And "they might need two, three, four, maybe five purge wells," DEQ's Kolon said. "And then they're going to have to treat it."

That's the easy part, Fotouhi said. The hard part is dealing with the wasewater. The city had previously refused to let Pall dump into sewers long-term. Piping or trucking water back to Pall would be a logistical nightmare.

And DEQ wants to collect the $5 million in fines now.

"We're not entirely happy with the situation," Kolon sad. "We believe these penalties are legitimate and we're hoping to resolve that."

When - and whether -  the Montgomery Well will ever be used is unclear.

Sue McCorcmick, Ann Arbor's water utilities director, said the well will remain off-line indefinitely. It will be off-line at least until the city assesses the pollution, how it would affect city water customers, and how leaving the well off-line would affect water treatment.

Although the well supplies only a small percentage of the city's water supply, it's crucial to warming river water in winter for more effective treatment. Without warmer water, processing byproducts such as calcium carbonate can't be reused as fertilizer and have to be thrown away.

Even at the extremely low leverls - the well is holding at 2 ppb -  pumping water from it could be a bad idea. If the source of dioxane in the well is from Pall, which all parties agree if probably is, pumping water from it could draw more dioxane to it and further contaminate it.

Farther west, along Honey Creek, residents continue to oppose Pall's request for increased amounts of treated water to be discharged into the creek. When, they wonder, will state officials decide the creek is full enough? And when will the end be truly in sight>

"You have to plan on this cleanup being decades long," said Honey Creek resident Rayle. "They keep finding new dioxane."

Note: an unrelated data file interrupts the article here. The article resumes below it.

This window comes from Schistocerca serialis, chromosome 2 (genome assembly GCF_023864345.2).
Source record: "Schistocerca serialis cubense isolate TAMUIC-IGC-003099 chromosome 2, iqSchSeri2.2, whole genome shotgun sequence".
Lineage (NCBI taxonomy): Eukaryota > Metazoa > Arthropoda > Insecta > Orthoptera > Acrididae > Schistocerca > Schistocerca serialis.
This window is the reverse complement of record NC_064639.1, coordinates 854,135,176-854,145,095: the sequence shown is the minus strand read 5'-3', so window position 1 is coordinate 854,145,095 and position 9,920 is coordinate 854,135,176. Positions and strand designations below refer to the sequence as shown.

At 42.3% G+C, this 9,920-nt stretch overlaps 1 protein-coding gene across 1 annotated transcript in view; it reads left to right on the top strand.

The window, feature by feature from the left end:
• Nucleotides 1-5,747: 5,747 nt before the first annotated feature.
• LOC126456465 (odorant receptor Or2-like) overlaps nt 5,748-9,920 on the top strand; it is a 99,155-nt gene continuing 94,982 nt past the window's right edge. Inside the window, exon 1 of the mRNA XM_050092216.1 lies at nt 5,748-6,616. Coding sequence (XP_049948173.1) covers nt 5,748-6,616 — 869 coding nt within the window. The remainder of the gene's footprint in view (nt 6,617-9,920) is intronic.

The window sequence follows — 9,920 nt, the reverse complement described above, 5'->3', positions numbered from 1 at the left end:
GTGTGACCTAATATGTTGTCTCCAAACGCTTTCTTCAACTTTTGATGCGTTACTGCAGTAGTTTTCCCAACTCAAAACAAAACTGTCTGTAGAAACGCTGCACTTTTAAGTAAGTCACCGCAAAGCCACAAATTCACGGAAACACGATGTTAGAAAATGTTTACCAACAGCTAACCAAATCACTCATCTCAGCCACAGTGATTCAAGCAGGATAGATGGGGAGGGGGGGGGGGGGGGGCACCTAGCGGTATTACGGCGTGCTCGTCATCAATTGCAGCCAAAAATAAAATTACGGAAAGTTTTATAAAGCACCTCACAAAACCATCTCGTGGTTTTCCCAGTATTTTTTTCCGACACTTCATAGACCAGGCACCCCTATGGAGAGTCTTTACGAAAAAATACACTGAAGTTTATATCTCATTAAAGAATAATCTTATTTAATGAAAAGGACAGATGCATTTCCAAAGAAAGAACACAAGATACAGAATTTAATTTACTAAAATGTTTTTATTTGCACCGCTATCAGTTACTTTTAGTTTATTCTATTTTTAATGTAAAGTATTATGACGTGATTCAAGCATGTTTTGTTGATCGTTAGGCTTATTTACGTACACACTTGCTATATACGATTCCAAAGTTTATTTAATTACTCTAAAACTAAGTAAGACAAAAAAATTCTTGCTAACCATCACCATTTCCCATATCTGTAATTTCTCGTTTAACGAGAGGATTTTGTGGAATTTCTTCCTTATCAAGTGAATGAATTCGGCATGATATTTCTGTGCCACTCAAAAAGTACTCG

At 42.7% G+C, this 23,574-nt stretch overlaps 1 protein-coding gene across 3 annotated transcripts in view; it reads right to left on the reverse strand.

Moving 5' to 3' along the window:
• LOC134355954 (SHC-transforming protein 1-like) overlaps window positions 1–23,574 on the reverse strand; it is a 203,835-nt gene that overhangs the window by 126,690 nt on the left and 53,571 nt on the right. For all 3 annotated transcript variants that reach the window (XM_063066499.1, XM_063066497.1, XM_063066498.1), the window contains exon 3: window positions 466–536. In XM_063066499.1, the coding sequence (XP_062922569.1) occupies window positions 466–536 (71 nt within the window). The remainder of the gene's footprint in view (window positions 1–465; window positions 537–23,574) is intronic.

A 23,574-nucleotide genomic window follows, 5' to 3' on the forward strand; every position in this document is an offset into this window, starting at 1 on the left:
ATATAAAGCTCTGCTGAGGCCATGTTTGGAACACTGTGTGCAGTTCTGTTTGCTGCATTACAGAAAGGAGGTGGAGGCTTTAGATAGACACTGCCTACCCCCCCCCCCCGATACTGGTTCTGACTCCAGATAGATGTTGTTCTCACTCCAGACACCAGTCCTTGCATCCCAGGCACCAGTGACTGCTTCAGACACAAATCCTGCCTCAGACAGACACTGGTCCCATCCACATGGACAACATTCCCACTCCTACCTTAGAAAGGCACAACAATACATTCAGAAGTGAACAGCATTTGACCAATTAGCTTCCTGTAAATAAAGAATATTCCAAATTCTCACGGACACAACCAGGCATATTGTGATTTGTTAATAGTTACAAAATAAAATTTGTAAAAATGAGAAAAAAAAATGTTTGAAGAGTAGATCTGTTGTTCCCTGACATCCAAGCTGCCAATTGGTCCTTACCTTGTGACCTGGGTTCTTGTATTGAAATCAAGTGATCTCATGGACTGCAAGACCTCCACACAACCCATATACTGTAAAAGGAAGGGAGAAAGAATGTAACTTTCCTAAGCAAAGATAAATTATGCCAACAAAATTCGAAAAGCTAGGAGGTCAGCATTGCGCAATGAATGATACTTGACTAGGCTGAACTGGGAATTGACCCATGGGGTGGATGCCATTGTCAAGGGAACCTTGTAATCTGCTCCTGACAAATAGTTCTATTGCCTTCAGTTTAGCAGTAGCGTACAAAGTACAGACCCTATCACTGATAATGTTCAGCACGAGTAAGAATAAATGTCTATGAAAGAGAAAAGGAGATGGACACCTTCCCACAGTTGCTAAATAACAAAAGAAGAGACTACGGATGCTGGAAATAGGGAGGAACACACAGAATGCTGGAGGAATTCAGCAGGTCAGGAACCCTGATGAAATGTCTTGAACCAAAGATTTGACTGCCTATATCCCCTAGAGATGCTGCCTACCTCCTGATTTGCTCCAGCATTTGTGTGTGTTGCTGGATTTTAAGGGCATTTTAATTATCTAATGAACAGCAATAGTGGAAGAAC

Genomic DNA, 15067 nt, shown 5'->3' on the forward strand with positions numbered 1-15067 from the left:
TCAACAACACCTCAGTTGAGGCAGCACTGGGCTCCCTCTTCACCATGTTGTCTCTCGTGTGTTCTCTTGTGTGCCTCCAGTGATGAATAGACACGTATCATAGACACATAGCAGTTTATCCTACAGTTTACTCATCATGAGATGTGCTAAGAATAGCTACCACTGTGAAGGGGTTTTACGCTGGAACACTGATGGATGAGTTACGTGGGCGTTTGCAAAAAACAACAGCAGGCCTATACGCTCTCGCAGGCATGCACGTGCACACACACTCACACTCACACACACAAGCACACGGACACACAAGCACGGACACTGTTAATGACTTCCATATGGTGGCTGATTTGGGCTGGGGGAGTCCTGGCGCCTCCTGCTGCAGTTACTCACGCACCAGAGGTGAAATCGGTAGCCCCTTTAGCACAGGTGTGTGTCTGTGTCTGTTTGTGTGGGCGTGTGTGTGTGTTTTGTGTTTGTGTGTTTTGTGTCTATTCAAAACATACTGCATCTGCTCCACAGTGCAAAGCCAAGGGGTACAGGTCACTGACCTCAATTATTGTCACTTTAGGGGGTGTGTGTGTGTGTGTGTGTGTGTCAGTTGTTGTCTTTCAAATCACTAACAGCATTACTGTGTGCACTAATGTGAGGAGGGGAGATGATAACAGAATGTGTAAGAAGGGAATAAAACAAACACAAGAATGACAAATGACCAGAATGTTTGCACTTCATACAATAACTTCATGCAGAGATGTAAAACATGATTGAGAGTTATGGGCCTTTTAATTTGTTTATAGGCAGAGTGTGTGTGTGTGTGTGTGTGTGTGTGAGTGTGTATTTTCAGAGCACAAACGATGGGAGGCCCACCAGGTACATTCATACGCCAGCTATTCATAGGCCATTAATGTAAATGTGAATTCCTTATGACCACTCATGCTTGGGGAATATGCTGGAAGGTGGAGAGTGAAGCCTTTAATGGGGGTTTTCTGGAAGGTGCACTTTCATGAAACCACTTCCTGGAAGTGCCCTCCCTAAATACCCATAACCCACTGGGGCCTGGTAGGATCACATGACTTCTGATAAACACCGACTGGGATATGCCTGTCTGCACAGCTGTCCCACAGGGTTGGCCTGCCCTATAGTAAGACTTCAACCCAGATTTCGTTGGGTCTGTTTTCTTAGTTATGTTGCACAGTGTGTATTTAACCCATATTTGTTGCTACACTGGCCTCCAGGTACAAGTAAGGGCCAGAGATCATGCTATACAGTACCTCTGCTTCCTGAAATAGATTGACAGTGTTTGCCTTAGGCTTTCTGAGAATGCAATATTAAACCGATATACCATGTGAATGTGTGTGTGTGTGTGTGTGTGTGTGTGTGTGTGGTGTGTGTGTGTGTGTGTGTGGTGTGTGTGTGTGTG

Tracy Davis can be reached at or (734) 994-6856.

More coverage

 History of the cleanup, A10

How dioxane is removed, A11

MONDAY: How residents have monitored the cleanup attempt

ONLINE: Archive of Pall stories at


The dioxane plume

The current reach of dioxane-contaminated groundwater extends norteast and is believed headed in the direction of the Huron River. Pall scientists estimate the extent of the plume using tests of more than 100 wells.

Parts per billion:

85-500 ppb 

500-1,000 ppb 

1,000-5,000 ppb

5,000-10,000 ppb 

10,000-20,000 ppb 

Over 20,000 ppb

Source: MDEQ, Pall Life Sciences, Scio Residents for Safe Water

News Graphic Sonia L. Bove

News photos Robert Chase

Workers drill a well in January at the Pall Life Sciences plant on Wagner Road.

How dioxane is removed from groundwater

Pall Life Sciences extracts groundwater from purge wells and pumps it to its treatment facility. The technology involves the use of several chemicals and lowers the concentration of dioxane before wastewater is pumped into a tributary of Honey Creek.

1 Water is pumped from one of the purge wells scattered on Pall's property and the surrounding areas.

2 Pre-treated water is stored in a lined lagoon, the Red Pond.

3 During treatment, sulfuric acid is added to the water, lowering the pH to about that of lemon juice, to make treatment easier. Water is pumped into a machine that exposes it to hydrogen peroxide and 4.9 seconds of ultraviolet light, destroying most of the dioxane.

4 Water goes into the Green Pond and retested.

5 Clean water is pumped into a tributary of Honey Creek, which flows into the Huron River.

Source: Pall Life Science, News staff research by Tracy Davis

News Graphic Sonia L. Bove

Farsad Fotouhi: Vice president of corporate environmental engineering at Pall Life Sciences

News Photos Robert Chase

Environmental chemist Wendy Schultz examines effluent samples at the Pall Life Sciences lab on Wagner Road.